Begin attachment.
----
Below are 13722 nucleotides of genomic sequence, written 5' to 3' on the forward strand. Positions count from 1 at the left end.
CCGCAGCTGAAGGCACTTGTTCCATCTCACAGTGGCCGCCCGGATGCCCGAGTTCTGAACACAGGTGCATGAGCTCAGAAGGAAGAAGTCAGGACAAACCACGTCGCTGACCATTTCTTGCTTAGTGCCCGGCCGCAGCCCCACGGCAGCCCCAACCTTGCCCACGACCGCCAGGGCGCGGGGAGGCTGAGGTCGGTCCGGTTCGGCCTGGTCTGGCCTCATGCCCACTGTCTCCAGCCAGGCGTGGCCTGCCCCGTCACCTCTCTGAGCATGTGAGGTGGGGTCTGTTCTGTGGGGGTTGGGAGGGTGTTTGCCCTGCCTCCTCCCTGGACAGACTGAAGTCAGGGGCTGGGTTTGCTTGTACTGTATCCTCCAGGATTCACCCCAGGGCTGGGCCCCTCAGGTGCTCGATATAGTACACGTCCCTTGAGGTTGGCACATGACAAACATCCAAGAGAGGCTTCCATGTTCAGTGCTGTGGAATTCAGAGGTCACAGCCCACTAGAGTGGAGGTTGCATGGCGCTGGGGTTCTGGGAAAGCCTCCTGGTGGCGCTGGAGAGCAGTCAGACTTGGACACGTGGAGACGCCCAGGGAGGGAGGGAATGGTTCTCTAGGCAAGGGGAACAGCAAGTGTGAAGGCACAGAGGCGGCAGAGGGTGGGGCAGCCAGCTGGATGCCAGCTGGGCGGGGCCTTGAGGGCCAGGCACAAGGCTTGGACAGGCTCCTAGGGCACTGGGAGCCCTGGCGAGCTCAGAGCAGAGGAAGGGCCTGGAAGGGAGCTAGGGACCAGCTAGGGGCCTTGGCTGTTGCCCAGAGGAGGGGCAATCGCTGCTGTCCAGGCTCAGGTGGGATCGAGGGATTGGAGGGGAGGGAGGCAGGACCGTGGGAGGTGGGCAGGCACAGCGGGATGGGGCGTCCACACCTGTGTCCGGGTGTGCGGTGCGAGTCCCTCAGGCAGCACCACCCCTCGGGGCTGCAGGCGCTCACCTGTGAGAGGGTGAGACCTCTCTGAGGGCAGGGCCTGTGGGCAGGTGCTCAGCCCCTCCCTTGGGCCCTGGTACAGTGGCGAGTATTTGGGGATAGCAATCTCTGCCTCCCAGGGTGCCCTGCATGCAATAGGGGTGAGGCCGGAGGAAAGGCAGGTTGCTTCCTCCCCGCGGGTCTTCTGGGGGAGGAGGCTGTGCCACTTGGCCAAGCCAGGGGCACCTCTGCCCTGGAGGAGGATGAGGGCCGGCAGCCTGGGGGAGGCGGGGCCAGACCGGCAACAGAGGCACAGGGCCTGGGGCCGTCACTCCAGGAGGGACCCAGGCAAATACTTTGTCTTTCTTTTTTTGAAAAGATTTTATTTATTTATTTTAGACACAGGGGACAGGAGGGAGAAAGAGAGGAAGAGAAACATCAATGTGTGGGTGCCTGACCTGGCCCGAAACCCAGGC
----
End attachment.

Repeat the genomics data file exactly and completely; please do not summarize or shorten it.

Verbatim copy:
Below are 13722 nucleotides of genomic sequence, written 5' to 3' on the forward strand. Positions count from 1 at the left end.
CCGCAGCTGAAGGCACTTGTTCCATCTCACAGTGGCCGCCCGGATGCCCGAGTTCTGAACACAGGTGCATGAGCTCAGAAGGAAGAAGTCAGGACAAACCACGTCGCTGACCATTTCTTGCTTAGTGCCCGGCCGCAGCCCCACGGCAGCCCCAACCTTGCCCACGACCGCCAGGGCGCGGGGAGGCTGAGGTCGGTCCGGTTCGGCCTGGTCTGGCCTCATGCCCACTGTCTCCAGCCAGGCGTGGCCTGCCCCGTCACCTCTCTGAGCATGTGAGGTGGGGTCTGTTCTGTGGGGGTTGGGAGGGTGTTTGCCCTGCCTCCTCCCTGGACAGACTGAAGTCAGGGGCTGGGTTTGCTTGTACTGTATCCTCCAGGATTCACCCCAGGGCTGGGCCCCTCAGGTGCTCGATATAGTACACGTCCCTTGAGGTTGGCACATGACAAACATCCAAGAGAGGCTTCCATGTTCAGTGCTGTGGAATTCAGAGGTCACAGCCCACTAGAGTGGAGGTTGCATGGCGCTGGGGTTCTGGGAAAGCCTCCTGGTGGCGCTGGAGAGCAGTCAGACTTGGACACGTGGAGACGCCCAGGGAGGGAGGGAATGGTTCTCTAGGCAAGGGGAACAGCAAGTGTGAAGGCACAGAGGCGGCAGAGGGTGGGGCAGCCAGCTGGATGCCAGCTGGGCGGGGCCTTGAGGGCCAGGCACAAGGCTTGGACAGGCTCCTAGGGCACTGGGAGCCCTGGCGAGCTCAGAGCAGAGGAAGGGCCTGGAAGGGAGCTAGGGACCAGCTAGGGGCCTTGGCTGTTGCCCAGAGGAGGGGCAATCGCTGCTGTCCAGGCTCAGGTGGGATCGAGGGATTGGAGGGGAGGGAGGCAGGACCGTGGGAGGTGGGCAGGCACAGCGGGATGGGGCGTCCACACCTGTGTCCGGGTGTGCGGTGCGAGTCCCTCAGGCAGCACCACCCCTCGGGGCTGCAGGCGCTCACCTGTGAGAGGGTGAGACCTCTCTGAGGGCAGGGCCTGTGGGCAGGTGCTCAGCCCCTCCCTTGGGCCCTGGTACAGTGGCGAGTATTTGGGGATAGCAATCTCTGCCTCCCAGGGTGCCCTGCATGCAATAGGGGTGAGGCCGGAGGAAAGGCAGGTTGCTTCCTCCCCGCGGGTCTTCTGGGGGAGGAGGCTGTGCCACTTGGCCAAGCCAGGGGCACCTCTGCCCTGGAGGAGGATGAGGGCCGGCAGCCTGGGGGAGGCGGGGCCAGACCGGCAACAGAGGCACAGGGCCTGGGGCCGTCACTCCAGGAGGGACCCAGGCAAATACTTTGTCTTTCTTTTTTTGAAAAGATTTTATTTATTTATTTTAGACACAGGGGACAGGAGGGAGAAAGAGAGGAAGAGAAACATCAATGTGTGGGTGCCTGACCTGGCCCGAAACCCAGGC